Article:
I Miss my Viewfinder !

Discussion in 'Digital Cameras' started by Doug Bashford, May 14, 2011.

  1. Well I've put about 1,500 pics thru my
    new camera, and I still miss my viewfinder.
    A viewfinder was one of my must-have bells,
    along with AA bateries, 10X, and so forth.
    I got all my bells except the viewfinder.
    (I got the $200 Canon sx120is with three-inch
    screen and the CHDK supercharger freeware hack.)

    I rationalized, Well the new technology is
    probably much brighter. (After all, my old
    digicam was more than five years old, one young
    clerk never even heard of its SmartMedia card!)
    Technically, I'm sure it must be brighter.
    But perception-wise, (and what else matters?)
    no, it is not. It works well inside and
    is still a dog shooting wildflowers and such
    outside in direct sunlight. And it's still
    OK for shooting family and vacation snapshots
    and vistas outside. (And other general things
    that I'm VERY happy with...Good Camera!)

    Bottom line? I'd do it again facing the same
    choices, but I'd gladly pay $50 more for
    a viewfinder. It's kinda a biggy in my book.

    But the industry doesn't see it that way.
    And sadly I contributed to that....
    ========


    http://preview.tinyurl.com/68aasjl
    to photographyblog.com....

    Panasonic G3 Question and Answer
    Published: May 12, 2011

    ....a month prior to the May 12th release of the
    Panasonic Lumix DMC-G3,...

    JM: “The factory is saying that the CSC (Compact System
    Camera) market will be bigger than the SLR market by 2013.
    I think probably in Japan that will happen by 2012 – but
    obviously this is a global view. That means the SLR market
    will contract, something like a 30% reduction. But we do see
    that, while the compact system camera will be a substitute
    for SLR, because it will bring in so many more customers the
    overall market will expand. [For the purpose of tracking
    sales] we've split mirror-less CSC into two categories: with
    viewfinder and without viewfinder. In Asia what they're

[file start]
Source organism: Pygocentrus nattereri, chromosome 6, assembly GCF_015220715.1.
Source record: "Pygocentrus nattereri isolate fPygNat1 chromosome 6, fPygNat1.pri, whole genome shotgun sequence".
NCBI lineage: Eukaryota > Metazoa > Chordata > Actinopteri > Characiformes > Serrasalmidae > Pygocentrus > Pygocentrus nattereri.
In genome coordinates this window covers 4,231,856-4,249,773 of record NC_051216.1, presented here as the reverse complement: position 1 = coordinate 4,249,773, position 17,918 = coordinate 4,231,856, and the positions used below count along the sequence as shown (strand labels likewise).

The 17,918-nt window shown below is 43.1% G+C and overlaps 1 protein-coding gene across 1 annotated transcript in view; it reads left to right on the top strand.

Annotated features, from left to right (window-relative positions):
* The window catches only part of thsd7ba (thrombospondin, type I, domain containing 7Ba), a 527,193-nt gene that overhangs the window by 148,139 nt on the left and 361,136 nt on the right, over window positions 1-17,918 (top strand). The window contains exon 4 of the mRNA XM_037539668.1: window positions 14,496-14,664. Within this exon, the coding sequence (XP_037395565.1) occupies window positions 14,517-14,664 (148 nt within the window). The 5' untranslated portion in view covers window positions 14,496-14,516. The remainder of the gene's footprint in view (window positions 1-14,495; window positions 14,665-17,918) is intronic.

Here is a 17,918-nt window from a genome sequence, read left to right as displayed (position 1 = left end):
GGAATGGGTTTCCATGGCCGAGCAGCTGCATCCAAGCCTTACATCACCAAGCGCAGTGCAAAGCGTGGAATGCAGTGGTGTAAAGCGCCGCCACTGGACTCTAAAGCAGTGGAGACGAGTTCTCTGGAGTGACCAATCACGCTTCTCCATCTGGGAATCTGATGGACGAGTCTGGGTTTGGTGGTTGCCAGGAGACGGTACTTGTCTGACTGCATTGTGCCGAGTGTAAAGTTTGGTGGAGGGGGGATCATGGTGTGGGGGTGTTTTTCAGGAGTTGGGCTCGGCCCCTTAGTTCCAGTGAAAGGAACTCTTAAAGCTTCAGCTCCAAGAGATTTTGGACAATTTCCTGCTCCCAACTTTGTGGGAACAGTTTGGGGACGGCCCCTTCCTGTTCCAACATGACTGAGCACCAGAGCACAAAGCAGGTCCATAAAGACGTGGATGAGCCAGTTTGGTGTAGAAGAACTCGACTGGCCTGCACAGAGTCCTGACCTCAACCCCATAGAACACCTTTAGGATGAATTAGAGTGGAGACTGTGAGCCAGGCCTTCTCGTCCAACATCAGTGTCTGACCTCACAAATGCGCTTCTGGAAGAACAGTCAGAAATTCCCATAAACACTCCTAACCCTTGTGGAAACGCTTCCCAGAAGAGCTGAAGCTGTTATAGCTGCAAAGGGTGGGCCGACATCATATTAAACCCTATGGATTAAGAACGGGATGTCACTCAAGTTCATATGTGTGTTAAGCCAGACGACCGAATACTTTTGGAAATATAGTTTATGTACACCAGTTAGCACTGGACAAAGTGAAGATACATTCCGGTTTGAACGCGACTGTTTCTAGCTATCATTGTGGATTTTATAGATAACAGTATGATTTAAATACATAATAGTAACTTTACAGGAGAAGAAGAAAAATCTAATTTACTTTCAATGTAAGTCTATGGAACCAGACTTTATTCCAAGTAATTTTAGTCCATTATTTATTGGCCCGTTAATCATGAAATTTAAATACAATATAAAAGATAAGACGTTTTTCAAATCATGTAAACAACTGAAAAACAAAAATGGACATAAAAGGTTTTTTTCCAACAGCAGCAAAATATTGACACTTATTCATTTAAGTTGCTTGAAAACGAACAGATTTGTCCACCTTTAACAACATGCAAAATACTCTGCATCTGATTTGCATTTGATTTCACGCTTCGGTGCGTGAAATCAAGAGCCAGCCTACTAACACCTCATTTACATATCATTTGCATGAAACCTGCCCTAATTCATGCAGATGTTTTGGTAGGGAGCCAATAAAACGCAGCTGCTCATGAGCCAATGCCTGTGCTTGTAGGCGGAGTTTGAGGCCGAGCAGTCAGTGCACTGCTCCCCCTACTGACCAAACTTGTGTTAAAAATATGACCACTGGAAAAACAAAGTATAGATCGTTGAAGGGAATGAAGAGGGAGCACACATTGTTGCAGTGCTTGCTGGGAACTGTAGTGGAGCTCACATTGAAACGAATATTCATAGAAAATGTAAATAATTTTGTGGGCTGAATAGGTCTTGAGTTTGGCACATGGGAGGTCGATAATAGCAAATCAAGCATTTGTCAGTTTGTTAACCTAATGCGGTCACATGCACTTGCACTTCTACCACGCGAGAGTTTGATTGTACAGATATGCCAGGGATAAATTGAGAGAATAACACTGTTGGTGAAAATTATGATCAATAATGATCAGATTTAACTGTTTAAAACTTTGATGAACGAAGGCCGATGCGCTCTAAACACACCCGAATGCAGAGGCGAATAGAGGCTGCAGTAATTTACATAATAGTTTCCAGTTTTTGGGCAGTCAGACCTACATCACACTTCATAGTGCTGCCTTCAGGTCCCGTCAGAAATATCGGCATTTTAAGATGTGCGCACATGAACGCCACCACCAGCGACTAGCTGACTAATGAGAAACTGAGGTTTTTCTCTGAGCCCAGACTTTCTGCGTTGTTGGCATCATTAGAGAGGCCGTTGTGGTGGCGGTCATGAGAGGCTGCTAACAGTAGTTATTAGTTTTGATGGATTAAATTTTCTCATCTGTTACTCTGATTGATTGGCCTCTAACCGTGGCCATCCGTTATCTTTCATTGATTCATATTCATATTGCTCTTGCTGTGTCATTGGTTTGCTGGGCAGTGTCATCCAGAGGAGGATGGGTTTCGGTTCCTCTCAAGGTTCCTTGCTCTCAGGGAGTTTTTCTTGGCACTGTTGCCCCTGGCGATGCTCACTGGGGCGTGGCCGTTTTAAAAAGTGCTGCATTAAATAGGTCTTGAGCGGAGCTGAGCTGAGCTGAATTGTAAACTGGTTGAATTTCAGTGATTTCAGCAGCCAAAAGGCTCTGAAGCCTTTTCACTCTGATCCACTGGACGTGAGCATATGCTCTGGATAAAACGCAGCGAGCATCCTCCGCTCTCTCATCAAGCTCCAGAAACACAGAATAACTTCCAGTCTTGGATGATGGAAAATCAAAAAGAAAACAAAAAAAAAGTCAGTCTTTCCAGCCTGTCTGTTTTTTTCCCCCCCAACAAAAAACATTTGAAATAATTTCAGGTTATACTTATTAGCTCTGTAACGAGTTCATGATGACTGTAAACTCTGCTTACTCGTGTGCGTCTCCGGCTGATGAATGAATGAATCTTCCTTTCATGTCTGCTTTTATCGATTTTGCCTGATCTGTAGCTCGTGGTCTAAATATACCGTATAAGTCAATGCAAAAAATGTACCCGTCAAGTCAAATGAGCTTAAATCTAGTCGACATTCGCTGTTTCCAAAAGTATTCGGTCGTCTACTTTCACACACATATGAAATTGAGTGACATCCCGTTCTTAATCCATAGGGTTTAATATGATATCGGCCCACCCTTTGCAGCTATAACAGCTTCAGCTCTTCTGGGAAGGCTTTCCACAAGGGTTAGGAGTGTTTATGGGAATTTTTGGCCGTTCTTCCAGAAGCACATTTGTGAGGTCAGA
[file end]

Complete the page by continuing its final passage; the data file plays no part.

finding is a real explosion of the [Panasonic] GF product,
    the [Sony] NEX product, where the miniaturisation of the
    camera is what's important.
    The fact that there's no viewfinder isn't as important
    to start with, whereas in Europe and America – and
    especially the UK – people still love shooting with a
    viewfinder.
    Where they're saying globally the smallest category will be
    viewfinder product, actually in the UK – and we've seen it
    in sales of our G1, G10, G2 and GH range – people still love
    shooting with a viewfinder.”

    Question: At the moment you only have one CSC product
    without a viewfinder (the Lumix DMC-GF2). Does this mean
    that you will change that emphasis?

    JM: “As a business this is clearly where we see potential.
    .....


    Question: The original target market for CSC was people who
    wanted to upgrade from a compact to a DSLR. But there are
    now also a lot of people selling their DSLRs and buying a
    compact system camera instead?

    JM: “I think that's definitely right. Every time we do a
    promotion in the UK we can capture customer data – we did a
    survey after our Christmas 2010 sales promotion and, of the
    400 people that came back with a response, 50% of them
    classed themselves as a novice – as in they'd never had a
    SLR before – but the other 50% said I'm an enthusiast or pro
    and I'm either replacing or adding to my kit. So we've
    shaped our advertising in the UK around that too. With the
    G1 and the G2 we ....

    ....Question: Do you think CSC could help to kill off the
    DSLR at the entry level?

    ............snips

    ..... We do actually do very well with the 40+ age group,
    people don't want the big and bulky lenses that they didn't
    mind lugging around when they were 30-something. They don't
    want or need to be flashy with the big kit. My target issue
    with the marketing is to increase our sales in the 30 to 40
    bracket where that's a big opportunity. Those people have
    been shopping quite heavily based on trusted brands.
    Everyone will recommend a Canon or Nikon, just as with
    travel zoom everyone will recommend a Panasonic TZ because
    it's strongly established. It's recommendations that are